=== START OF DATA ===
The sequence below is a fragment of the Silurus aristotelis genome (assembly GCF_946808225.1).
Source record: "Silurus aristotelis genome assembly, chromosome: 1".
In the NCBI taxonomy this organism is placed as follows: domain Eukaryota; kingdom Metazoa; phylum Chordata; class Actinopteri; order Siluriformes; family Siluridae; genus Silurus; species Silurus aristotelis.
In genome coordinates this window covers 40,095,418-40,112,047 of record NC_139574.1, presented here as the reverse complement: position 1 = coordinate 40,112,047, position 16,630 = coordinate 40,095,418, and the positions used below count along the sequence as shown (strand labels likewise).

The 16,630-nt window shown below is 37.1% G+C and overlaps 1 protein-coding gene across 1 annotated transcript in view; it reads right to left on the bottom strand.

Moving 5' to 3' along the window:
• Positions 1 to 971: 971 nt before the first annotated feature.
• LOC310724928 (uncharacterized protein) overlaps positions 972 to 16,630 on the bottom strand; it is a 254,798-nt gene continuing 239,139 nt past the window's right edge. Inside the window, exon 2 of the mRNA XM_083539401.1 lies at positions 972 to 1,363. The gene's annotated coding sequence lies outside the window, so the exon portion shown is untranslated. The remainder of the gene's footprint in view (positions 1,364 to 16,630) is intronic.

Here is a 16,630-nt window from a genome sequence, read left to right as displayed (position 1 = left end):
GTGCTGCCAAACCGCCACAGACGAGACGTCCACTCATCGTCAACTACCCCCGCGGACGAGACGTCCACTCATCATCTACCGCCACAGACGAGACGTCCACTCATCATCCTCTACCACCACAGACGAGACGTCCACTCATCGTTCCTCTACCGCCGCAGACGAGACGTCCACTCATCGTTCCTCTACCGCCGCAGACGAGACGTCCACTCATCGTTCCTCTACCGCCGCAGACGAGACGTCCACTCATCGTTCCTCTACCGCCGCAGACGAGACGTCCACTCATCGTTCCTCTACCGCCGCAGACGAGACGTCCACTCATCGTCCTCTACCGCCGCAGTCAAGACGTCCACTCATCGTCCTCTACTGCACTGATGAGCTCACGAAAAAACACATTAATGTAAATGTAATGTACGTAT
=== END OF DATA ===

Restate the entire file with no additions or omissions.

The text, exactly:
The sequence below is a fragment of the Silurus aristotelis genome (assembly GCF_946808225.1).
Source record: "Silurus aristotelis genome assembly, chromosome: 1".
In the NCBI taxonomy this organism is placed as follows: domain Eukaryota; kingdom Metazoa; phylum Chordata; class Actinopteri; order Siluriformes; family Siluridae; genus Silurus; species Silurus aristotelis.
In genome coordinates this window covers 40,095,418-40,112,047 of record NC_139574.1, presented here as the reverse complement: position 1 = coordinate 40,112,047, position 16,630 = coordinate 40,095,418, and the positions used below count along the sequence as shown (strand labels likewise).

The 16,630-nt window shown below is 37.1% G+C and overlaps 1 protein-coding gene across 1 annotated transcript in view; it reads right to left on the bottom strand.

Moving 5' to 3' along the window:
• Positions 1 to 971: 971 nt before the first annotated feature.
• LOC310724928 (uncharacterized protein) overlaps positions 972 to 16,630 on the bottom strand; it is a 254,798-nt gene continuing 239,139 nt past the window's right edge. Inside the window, exon 2 of the mRNA XM_083539401.1 lies at positions 972 to 1,363. The gene's annotated coding sequence lies outside the window, so the exon portion shown is untranslated. The remainder of the gene's footprint in view (positions 1,364 to 16,630) is intronic.

Here is a 16,630-nt window from a genome sequence, read left to right as displayed (position 1 = left end):
GTGCTGCCAAACCGCCACAGACGAGACGTCCACTCATCGTCAACTACCCCCGCGGACGAGACGTCCACTCATCATCTACCGCCACAGACGAGACGTCCACTCATCATCCTCTACCACCACAGACGAGACGTCCACTCATCGTTCCTCTACCGCCGCAGACGAGACGTCCACTCATCGTTCCTCTACCGCCGCAGACGAGACGTCCACTCATCGTTCCTCTACCGCCGCAGACGAGACGTCCACTCATCGTTCCTCTACCGCCGCAGACGAGACGTCCACTCATCGTTCCTCTACCGCCGCAGACGAGACGTCCACTCATCGTCCTCTACCGCCGCAGTCAAGACGTCCACTCATCGTCCTCTACTGCACTGATGAGCTCACGAAAAAACACATTAATGTAAATGTAATGTACGTAT